Have you ever noticed on a rainy day how water forms droplets on a window? Why does it do that instead of spreading out evenly over the whole surface? You might not guess it but this property of water is also related to washing dishes and doing the laundry. How? It all has to do with something called surface tension. Try this activity to learn more!
You have probably noticed that if you look at a surface outside on a rainy day or spill some water inside, the liquid tends to form droplets that stick up from a surface instead of spreading out into an even sheet. This occurs because water is made up of many tiny molecules that are all attracted to one another. Molecules in the middle of a drop of water are pulled evenly in all directions by all the nearby molecules. Those near the droplet’s surface, however, are pulled mostly inward by the water molecules below them. This creates "surface tension." The surface of the water droplet is held together by the attraction between molecules.
Now, think about washing dirty dishes or clothing. There will be lots of tiny little holes and cracks that water needs to get into to wash away dirt and grime, such as the spaces between the fibers of a shirt or between a plate and bits of dried food. In order for water to flow more easily into these small spaces, you need to decrease its surface tension. You can do this by adding soap, which is a surfactant (a material that decreases the surface tension of a liquid). In this activity you will see how soap decreases the surface tension of water by putting water droplets on top of a penny.
- Medicine dropper or eyedropper
- Glass, cup or small bowl
- Tap water
- Dish soap
- Dish towel or paper towel
- Flat, level surface that can get wet, such as a kitchen counter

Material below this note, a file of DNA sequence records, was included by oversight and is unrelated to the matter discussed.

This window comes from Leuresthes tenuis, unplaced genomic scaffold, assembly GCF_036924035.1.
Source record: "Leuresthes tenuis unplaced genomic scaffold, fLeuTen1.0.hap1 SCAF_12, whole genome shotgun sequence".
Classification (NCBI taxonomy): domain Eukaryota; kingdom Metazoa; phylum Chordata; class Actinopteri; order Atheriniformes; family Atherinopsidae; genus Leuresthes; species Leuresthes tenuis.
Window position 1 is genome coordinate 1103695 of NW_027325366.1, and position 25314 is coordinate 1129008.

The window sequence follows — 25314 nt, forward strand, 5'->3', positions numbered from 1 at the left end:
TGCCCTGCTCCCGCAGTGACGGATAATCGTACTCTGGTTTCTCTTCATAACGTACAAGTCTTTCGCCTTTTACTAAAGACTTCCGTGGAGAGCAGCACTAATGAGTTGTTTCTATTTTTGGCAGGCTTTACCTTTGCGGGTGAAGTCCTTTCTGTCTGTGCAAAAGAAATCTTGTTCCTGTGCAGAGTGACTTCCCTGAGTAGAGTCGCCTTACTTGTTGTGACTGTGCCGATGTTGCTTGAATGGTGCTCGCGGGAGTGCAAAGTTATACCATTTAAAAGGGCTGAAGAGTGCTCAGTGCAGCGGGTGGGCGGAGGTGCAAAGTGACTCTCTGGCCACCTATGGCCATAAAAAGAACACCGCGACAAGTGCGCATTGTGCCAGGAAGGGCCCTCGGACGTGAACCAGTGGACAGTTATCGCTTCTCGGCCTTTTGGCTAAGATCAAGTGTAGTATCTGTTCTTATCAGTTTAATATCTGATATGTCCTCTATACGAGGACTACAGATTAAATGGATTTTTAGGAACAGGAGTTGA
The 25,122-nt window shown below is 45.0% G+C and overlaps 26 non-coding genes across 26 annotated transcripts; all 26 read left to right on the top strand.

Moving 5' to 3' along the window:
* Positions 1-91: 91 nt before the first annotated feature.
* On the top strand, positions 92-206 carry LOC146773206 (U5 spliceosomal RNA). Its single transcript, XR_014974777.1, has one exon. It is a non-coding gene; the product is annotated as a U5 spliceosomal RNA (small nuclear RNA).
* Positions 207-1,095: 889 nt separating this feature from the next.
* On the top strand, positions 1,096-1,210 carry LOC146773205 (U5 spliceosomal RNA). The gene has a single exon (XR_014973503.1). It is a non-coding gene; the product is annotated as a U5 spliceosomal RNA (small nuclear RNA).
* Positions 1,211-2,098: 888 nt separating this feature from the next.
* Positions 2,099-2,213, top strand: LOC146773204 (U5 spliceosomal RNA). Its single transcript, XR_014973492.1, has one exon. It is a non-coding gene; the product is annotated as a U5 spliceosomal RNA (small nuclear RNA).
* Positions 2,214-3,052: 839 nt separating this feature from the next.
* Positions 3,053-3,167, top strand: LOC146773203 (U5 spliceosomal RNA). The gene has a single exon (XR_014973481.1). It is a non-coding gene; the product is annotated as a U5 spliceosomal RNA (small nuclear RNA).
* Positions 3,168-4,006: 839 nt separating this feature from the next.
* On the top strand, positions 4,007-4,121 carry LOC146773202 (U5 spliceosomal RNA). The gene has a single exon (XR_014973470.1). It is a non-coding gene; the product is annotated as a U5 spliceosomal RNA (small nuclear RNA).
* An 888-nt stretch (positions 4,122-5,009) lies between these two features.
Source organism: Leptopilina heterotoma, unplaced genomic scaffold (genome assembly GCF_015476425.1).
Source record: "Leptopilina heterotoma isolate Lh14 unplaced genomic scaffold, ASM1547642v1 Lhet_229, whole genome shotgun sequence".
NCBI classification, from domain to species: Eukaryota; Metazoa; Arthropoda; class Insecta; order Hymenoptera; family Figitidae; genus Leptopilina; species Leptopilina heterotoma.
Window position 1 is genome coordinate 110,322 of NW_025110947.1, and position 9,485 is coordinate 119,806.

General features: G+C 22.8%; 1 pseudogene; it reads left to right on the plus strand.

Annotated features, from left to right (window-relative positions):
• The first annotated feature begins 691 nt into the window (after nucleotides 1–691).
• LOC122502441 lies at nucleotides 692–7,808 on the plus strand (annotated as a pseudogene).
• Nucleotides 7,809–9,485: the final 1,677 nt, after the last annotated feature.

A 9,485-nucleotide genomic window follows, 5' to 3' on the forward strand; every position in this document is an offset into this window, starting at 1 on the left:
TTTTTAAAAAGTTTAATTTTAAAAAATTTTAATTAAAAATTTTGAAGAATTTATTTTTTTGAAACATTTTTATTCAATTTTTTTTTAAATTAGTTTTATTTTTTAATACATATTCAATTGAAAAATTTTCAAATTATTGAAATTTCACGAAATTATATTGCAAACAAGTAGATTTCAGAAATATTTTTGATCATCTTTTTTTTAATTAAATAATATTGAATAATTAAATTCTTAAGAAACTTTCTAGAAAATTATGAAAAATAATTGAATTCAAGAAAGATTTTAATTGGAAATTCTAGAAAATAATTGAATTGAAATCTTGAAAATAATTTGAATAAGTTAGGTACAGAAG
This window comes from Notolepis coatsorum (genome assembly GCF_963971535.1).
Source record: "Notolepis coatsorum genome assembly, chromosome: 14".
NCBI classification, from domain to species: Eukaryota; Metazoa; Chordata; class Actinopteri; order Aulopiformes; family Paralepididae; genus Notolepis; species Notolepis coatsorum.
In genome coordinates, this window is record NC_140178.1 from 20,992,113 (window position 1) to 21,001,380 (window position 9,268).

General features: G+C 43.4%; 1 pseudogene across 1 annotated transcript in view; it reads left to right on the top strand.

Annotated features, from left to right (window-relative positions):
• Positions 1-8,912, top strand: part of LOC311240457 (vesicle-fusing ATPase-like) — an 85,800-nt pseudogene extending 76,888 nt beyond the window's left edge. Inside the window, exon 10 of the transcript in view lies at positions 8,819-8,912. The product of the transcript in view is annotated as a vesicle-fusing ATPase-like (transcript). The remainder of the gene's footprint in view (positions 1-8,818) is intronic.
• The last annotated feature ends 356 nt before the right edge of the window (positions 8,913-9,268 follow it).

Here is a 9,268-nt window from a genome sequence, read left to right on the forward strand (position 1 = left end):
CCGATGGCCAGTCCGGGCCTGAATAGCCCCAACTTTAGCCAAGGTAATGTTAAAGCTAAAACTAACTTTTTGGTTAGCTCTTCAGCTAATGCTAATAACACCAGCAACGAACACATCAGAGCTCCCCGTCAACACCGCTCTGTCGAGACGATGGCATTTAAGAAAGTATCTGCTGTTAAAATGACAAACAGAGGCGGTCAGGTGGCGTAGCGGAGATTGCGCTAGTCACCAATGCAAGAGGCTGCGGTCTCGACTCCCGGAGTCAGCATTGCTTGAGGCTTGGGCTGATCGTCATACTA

- Paper and pencil or pen (optional)
- Place your penny on a flat, level surface that can get a little wet, such as a kitchen counter.
- Fill a glass, cup or small bowl with tap water.
- Fill the medicine dropper with water.
- Now carefully add one drop of water at a time to the top of the penny. Hold the medicine dropper just above the top of the penny (not touching it) so each new drop has to fall a short distance before it merges with the drop on the penny. You can write down the number of drops you add if you like. How many drops of water do you think will fit on top of the penny? Watch the drop on top of the penny carefully as it grows. It should keep getting bigger and bigger until it touches the edges of the penny.
- Keep adding drops (refill your medicine dropper as necessary) one at a time. How big does the drop on the penny get before it finally spills over the edges?
- Once the drop spills over the penny’s edge, use a towel to completely dry off the penny and surrounding surface. How many drops of water were you able to add before the water ran over the penny’s sides?
- Mix a small amount of dish soap with your tap water.
- Now, repeat the experiment using soapy water. Do you think you will be able to add more drops or less before the liquid spills over the sides of the penny? Again, slowly add one drop at a time. How big does the drop of water on top of the penny get before it breaks and flows over the edges?
- Extra: Try the experiment with different liquids or other things you can find in your kitchen. (Make sure you have an adult's approval to use any liquids before you handle them.) How do different soaps and detergents like hand soap or laundry detergent compare with one another? What about other liquids like milk or juice? Which ones make the biggest (or smallest) drops? With the most or least number of drops?
- Extra: Try using something other than a penny to collect the droplets. What happens if you use different materials, such as the flat top of a small plastic bottle cap or a button?
Observations and results
You should find that plain tap water produces a much larger, stable drop of water on top of the penny than the soapy water does. This is because plain tap water has higher surface tension, so the surface is "stronger" and can hold together a larger drop. Adding soap lowers the water’s surface tension so the drop becomes weaker and breaks apart sooner. Making water molecules stick together less is what helps soaps clean dishes and clothes more easily.
More to explore
Sticky Water, from Exploratorium
Soap, from Exploratorium
Measuring Surface Tension of Water with a Penny, from Science Buddies
Surface Tension Science: Build a Raft Powered by Soap, from Scientific American
Science Activities for All Ages!, from Science Buddies
This activity brought to you in partnership with Science Buddies